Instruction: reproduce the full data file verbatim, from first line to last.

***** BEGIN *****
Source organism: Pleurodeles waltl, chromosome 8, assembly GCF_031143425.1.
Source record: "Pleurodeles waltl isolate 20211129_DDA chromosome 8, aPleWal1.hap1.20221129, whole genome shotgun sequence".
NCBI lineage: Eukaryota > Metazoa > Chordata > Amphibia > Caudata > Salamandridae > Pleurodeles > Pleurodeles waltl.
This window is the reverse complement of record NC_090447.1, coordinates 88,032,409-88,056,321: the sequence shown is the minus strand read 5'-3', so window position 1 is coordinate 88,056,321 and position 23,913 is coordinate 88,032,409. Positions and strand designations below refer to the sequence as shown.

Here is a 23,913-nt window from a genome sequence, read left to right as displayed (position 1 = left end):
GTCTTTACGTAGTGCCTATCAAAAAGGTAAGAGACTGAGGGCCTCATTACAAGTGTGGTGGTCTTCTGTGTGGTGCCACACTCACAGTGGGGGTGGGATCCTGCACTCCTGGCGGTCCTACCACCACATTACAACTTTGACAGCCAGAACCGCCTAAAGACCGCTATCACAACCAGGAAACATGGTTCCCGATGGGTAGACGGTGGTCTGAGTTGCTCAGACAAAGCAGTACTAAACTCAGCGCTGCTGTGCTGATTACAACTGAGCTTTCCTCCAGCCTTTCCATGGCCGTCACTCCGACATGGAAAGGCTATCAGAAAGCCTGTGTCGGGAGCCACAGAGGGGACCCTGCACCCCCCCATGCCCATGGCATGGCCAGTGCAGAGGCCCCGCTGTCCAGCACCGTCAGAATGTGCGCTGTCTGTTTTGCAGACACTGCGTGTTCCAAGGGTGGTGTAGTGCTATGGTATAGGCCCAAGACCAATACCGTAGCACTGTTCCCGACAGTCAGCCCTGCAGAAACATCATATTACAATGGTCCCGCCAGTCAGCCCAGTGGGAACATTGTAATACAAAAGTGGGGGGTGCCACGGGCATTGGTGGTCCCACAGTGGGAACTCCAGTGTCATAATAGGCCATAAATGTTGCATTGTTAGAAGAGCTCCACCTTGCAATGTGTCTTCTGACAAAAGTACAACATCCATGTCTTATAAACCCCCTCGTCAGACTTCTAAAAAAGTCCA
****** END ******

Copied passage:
Source organism: Pleurodeles waltl, chromosome 8, assembly GCF_031143425.1.
Source record: "Pleurodeles waltl isolate 20211129_DDA chromosome 8, aPleWal1.hap1.20221129, whole genome shotgun sequence".
NCBI lineage: Eukaryota > Metazoa > Chordata > Amphibia > Caudata > Salamandridae > Pleurodeles > Pleurodeles waltl.
This window is the reverse complement of record NC_090447.1, coordinates 88,032,409-88,056,321: the sequence shown is the minus strand read 5'-3', so window position 1 is coordinate 88,056,321 and position 23,913 is coordinate 88,032,409. Positions and strand designations below refer to the sequence as shown.

Here is a 23,913-nt window from a genome sequence, read left to right as displayed (position 1 = left end):
GTCTTTACGTAGTGCCTATCAAAAAGGTAAGAGACTGAGGGCCTCATTACAAGTGTGGTGGTCTTCTGTGTGGTGCCACACTCACAGTGGGGGTGGGATCCTGCACTCCTGGCGGTCCTACCACCACATTACAACTTTGACAGCCAGAACCGCCTAAAGACCGCTATCACAACCAGGAAACATGGTTCCCGATGGGTAGACGGTGGTCTGAGTTGCTCAGACAAAGCAGTACTAAACTCAGCGCTGCTGTGCTGATTACAACTGAGCTTTCCTCCAGCCTTTCCATGGCCGTCACTCCGACATGGAAAGGCTATCAGAAAGCCTGTGTCGGGAGCCACAGAGGGGACCCTGCACCCCCCCATGCCCATGGCATGGCCAGTGCAGAGGCCCCGCTGTCCAGCACCGTCAGAATGTGCGCTGTCTGTTTTGCAGACACTGCGTGTTCCAAGGGTGGTGTAGTGCTATGGTATAGGCCCAAGACCAATACCGTAGCACTGTTCCCGACAGTCAGCCCTGCAGAAACATCATATTACAATGGTCCCGCCAGTCAGCCCAGTGGGAACATTGTAATACAAAAGTGGGGGGTGCCACGGGCATTGGTGGTCCCACAGTGGGAACTCCAGTGTCATAATAGGCCATAAATGTTGCATTGTTAGAAGAGCTCCACCTTGCAATGTGTCTTCTGACAAAAGTACAACATCCATGTCTTATAAACCCCCTCGTCAGACTTCTAAAAAAGTCCA